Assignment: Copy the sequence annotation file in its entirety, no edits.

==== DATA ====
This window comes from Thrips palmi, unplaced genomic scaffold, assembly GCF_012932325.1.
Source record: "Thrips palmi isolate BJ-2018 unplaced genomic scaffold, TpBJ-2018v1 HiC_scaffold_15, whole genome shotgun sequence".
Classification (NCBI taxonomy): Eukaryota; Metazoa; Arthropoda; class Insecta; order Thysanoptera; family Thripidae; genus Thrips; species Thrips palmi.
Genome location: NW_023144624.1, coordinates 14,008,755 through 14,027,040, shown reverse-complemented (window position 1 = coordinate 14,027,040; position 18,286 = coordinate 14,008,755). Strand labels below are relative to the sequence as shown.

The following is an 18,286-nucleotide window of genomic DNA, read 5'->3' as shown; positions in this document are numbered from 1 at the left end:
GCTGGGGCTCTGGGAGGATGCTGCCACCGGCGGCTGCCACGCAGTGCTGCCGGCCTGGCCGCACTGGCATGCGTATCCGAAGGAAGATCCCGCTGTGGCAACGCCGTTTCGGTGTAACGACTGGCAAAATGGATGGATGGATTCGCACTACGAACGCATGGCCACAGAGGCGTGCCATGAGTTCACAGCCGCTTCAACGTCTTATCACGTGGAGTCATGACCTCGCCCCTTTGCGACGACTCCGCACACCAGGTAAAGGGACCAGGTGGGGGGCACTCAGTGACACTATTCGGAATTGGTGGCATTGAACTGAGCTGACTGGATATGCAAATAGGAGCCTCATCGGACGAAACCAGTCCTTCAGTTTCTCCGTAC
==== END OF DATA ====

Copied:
This window comes from Thrips palmi, unplaced genomic scaffold, assembly GCF_012932325.1.
Source record: "Thrips palmi isolate BJ-2018 unplaced genomic scaffold, TpBJ-2018v1 HiC_scaffold_15, whole genome shotgun sequence".
Classification (NCBI taxonomy): Eukaryota; Metazoa; Arthropoda; class Insecta; order Thysanoptera; family Thripidae; genus Thrips; species Thrips palmi.
Genome location: NW_023144624.1, coordinates 14,008,755 through 14,027,040, shown reverse-complemented (window position 1 = coordinate 14,027,040; position 18,286 = coordinate 14,008,755). Strand labels below are relative to the sequence as shown.

The following is an 18,286-nucleotide window of genomic DNA, read 5'->3' as shown; positions in this document are numbered from 1 at the left end:
GCTGGGGCTCTGGGAGGATGCTGCCACCGGCGGCTGCCACGCAGTGCTGCCGGCCTGGCCGCACTGGCATGCGTATCCGAAGGAAGATCCCGCTGTGGCAACGCCGTTTCGGTGTAACGACTGGCAAAATGGATGGATGGATTCGCACTACGAACGCATGGCCACAGAGGCGTGCCATGAGTTCACAGCCGCTTCAACGTCTTATCACGTGGAGTCATGACCTCGCCCCTTTGCGACGACTCCGCACACCAGGTAAAGGGACCAGGTGGGGGGCACTCAGTGACACTATTCGGAATTGGTGGCATTGAACTGAGCTGACTGGATATGCAAATAGGAGCCTCATCGGACGAAACCAGTCCTTCAGTTTCTCCGTAC